State native pecan production expected to lead nation

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EDITOR’S NOTE. Special thanks to The Journal Record who granted permission to The Luther Register to share this story featuring COUCH PECANS. It’s an opportunity for us also to promote our Luther Pecan Festival on November 18 on Main Street! Visit the Journal Record online. 

By: Brian Brus The Journal Record October 13, 2017

Chris Ivich prepares harvesting equipment for the upcoming pecan crop at Couch Orchard in Luther. (Photo by Brent Fuchs)

Chris Ivich prepares harvesting equipment for the upcoming pecan crop at Couch Orchard in Luther. (Photo by Brent Fuchs)

OKLAHOMA CITY – Oklahoma’s crop of native pecans is on track to be the largest in the country, according to the latest U.S. Department of Agriculture data.

Only three other states are in the running for that honor, however – significant native pecan orchards are exclusive to Oklahoma, Louisiana and Texas, with a few trees crossing the state line to Alabama. With a projected harvest of 15 million pounds of native pecans this season, Oklahoma accounts for about half of the variety produced in the U.S., a total of 31.3 million.

New Mexico and Georgia are likely to lead the rest of the pecan-producing states with so-called improved hybrids, which are larger and more attractive to export and candy companies. Improved variety harvest is due to total 246.1 million pounds.

The improved variety harvest is down slightly from last year, agricultural researchers said, due in large part to orchard damages related to hurricanes Harvey and Irma. The latter storm ruined a third of Georgia’s crop, according to the USDA.

But in Oklahoma, projections of the native pecan variety are up 66 percent over last year’s harvest. In some ways, the crop is almost out of hand, said Diane Couch, owner of Couch Orchard in Luther.

“This year, we had to do so much thinning to keep the crop under control,” she said. “If you have too many on the branches, the quality can go down. … If you don’t manage your trees, they’ll probably need a couple of years off to regenerate.”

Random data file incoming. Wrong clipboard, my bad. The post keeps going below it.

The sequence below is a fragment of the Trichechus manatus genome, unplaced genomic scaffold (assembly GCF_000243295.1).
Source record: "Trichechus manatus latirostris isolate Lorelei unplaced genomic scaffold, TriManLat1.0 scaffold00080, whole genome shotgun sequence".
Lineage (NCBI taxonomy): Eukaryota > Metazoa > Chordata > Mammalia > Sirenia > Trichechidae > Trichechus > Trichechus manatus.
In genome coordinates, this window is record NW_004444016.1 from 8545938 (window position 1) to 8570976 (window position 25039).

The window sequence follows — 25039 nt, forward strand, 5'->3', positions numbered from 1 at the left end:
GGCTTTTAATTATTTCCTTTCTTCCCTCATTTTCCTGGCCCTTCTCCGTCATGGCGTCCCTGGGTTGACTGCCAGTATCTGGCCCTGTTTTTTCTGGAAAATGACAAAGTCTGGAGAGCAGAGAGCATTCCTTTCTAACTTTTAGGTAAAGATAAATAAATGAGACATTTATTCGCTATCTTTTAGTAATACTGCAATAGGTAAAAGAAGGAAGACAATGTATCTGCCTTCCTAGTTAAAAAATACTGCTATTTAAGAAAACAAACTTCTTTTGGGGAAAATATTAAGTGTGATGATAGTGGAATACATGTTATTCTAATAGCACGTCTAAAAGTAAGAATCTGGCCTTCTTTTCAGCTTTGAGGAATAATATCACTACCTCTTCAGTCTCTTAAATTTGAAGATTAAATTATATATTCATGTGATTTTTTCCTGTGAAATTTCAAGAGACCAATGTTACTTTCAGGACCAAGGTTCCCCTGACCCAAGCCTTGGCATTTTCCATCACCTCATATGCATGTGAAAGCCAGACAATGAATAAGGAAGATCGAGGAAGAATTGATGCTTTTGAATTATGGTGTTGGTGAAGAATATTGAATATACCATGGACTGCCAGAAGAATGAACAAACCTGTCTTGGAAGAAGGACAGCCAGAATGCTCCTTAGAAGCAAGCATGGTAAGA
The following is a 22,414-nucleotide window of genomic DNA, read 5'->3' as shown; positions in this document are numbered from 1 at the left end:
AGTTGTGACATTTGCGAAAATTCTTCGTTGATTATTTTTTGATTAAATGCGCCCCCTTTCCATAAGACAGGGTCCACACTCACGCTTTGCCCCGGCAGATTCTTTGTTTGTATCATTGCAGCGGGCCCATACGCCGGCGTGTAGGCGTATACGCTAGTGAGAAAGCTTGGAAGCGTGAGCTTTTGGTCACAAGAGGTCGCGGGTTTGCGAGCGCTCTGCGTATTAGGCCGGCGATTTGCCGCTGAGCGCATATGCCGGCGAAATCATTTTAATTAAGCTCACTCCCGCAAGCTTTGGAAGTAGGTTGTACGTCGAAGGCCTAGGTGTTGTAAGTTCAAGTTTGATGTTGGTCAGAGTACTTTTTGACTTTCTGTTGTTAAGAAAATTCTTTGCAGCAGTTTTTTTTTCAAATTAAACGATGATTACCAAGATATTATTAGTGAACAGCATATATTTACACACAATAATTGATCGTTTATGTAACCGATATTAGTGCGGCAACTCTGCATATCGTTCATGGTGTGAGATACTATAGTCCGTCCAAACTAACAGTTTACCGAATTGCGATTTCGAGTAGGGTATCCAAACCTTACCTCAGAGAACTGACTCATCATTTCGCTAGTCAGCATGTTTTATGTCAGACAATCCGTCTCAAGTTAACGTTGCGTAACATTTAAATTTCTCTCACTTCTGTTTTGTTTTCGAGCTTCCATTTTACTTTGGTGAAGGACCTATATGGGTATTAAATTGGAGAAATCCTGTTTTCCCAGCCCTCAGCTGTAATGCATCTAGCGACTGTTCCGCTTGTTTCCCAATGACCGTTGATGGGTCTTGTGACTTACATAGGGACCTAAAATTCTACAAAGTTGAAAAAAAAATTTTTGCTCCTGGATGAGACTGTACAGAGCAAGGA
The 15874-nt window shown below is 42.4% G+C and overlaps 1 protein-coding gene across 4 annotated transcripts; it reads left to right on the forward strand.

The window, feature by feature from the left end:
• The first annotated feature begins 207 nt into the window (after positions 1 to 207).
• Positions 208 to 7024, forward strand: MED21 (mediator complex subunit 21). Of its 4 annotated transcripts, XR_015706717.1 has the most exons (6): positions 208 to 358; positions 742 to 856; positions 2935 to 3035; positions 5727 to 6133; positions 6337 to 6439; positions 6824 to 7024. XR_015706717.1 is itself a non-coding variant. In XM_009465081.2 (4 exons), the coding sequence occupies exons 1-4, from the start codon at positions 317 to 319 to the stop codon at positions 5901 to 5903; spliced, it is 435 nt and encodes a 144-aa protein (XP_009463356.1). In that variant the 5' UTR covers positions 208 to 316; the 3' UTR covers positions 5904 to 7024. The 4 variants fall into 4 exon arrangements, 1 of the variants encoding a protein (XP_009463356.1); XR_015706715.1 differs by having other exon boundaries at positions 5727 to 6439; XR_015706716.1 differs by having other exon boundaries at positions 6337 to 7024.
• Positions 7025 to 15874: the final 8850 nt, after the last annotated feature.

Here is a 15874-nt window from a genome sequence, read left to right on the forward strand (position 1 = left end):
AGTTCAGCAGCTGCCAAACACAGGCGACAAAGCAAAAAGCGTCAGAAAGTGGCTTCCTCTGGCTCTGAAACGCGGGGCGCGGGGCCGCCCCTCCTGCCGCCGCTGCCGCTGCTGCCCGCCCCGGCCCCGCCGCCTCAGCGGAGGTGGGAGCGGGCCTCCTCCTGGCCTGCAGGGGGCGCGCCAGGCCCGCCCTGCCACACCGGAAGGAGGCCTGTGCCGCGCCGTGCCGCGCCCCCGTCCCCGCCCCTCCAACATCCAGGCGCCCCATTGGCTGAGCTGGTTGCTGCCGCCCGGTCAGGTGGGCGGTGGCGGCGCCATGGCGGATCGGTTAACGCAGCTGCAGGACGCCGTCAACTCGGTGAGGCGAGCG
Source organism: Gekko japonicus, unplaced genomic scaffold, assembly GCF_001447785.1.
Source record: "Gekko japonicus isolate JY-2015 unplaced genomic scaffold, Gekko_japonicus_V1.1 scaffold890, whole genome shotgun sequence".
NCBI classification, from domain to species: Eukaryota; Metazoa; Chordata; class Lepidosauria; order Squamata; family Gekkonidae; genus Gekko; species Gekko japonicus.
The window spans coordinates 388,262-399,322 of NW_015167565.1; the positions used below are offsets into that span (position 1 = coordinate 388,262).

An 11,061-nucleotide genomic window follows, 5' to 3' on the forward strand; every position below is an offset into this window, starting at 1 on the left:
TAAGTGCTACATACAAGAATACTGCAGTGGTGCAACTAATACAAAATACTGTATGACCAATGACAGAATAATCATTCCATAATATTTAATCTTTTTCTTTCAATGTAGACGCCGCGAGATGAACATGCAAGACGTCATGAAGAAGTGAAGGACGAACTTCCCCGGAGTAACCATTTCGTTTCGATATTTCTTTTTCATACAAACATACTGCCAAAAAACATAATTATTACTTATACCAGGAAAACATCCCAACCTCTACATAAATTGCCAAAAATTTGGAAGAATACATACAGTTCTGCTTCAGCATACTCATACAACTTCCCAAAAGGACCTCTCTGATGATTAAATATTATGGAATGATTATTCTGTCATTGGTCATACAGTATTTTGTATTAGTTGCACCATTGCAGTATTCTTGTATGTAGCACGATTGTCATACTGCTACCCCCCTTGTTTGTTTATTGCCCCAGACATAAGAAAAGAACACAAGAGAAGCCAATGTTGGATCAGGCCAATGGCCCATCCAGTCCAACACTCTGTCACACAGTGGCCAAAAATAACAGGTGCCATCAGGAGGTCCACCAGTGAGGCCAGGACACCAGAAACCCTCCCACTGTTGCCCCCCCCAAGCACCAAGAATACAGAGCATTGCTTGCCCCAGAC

Couch will harvest her nuts and sell them herself to local consumers. Other producers sell their nuts to accumulators like Jerry Rutledge at Oklahoma Pecan Co. in Ardmore. In turn, he’ll sell off lots to a few commercial shellers who will move the edible nut meats into the domestic and export markets. Rutledge said he’ll buy 7 million to 10 million pounds of pecans of all varieties this fall.

“All the national shellers are saying they paid too much money for pecans last year,” Rutledge said. “But, hell, they always complain.”

Rutledge said that while domestic consumption of pecans has fallen, exports to China have increased. According to federal data, China buys about a third of the U.S. pecan crop. As other countries start expanding their own pecan-growing programs, it’s feared that China will start making deals elsewhere.

That probably won’t have much effect on Oklahoma’s native nuts, however, because they’re not as attractive to big food manufacturing. Pecan growers said they don’t typically track where their nuts end up, but several said they believe Oklahoma pecans stay with regional consumers.

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